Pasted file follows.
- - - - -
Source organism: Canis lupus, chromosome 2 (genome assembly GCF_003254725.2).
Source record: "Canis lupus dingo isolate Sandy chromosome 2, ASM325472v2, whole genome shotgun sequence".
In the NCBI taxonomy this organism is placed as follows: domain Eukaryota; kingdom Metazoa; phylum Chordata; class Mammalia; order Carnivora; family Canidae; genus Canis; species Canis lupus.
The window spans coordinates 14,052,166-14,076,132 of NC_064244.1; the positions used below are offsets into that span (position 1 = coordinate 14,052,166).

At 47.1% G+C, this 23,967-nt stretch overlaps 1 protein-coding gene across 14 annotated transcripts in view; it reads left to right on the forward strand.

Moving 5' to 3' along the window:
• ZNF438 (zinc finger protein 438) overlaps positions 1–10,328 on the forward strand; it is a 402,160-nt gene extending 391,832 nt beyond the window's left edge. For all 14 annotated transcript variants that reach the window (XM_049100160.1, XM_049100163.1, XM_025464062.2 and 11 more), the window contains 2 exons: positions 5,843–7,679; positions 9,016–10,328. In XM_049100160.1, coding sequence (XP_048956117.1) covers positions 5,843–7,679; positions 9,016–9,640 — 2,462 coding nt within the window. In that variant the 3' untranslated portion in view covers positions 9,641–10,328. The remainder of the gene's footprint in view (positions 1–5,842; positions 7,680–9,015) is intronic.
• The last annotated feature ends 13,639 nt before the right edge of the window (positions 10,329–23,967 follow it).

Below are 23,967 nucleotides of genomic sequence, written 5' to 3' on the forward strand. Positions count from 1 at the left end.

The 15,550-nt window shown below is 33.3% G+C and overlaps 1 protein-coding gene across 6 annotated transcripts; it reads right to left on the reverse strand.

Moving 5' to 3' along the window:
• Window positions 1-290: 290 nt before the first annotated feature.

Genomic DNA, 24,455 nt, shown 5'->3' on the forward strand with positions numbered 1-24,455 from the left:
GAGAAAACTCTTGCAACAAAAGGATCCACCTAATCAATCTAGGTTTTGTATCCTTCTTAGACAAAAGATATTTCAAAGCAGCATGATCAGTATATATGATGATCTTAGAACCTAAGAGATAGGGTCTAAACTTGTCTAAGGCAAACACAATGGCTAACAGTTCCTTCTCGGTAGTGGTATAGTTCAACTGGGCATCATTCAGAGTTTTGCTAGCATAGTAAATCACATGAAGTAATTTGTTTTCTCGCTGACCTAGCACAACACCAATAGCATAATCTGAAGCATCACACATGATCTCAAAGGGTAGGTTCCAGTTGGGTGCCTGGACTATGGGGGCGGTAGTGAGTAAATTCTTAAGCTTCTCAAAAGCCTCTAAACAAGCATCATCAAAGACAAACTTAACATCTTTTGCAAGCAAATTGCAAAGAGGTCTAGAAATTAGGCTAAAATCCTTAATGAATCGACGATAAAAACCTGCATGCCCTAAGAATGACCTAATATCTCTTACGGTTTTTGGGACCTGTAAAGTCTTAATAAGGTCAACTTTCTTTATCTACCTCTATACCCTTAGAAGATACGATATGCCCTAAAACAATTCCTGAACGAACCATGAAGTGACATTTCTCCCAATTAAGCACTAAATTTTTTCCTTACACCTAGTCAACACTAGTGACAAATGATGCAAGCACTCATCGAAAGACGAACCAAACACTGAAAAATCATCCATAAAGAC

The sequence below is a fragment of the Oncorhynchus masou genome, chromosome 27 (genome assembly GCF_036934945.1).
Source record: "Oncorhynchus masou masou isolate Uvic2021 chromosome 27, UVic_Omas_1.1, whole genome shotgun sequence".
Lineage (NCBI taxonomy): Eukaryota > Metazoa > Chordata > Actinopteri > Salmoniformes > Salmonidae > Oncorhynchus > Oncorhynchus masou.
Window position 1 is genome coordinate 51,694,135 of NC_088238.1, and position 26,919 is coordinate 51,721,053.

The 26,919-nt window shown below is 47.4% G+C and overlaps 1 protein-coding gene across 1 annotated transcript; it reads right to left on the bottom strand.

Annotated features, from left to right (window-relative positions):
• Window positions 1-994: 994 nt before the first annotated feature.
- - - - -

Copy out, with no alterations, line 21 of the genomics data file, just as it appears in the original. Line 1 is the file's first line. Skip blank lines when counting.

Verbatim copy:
• Window positions 1-994: 994 nt before the first annotated feature.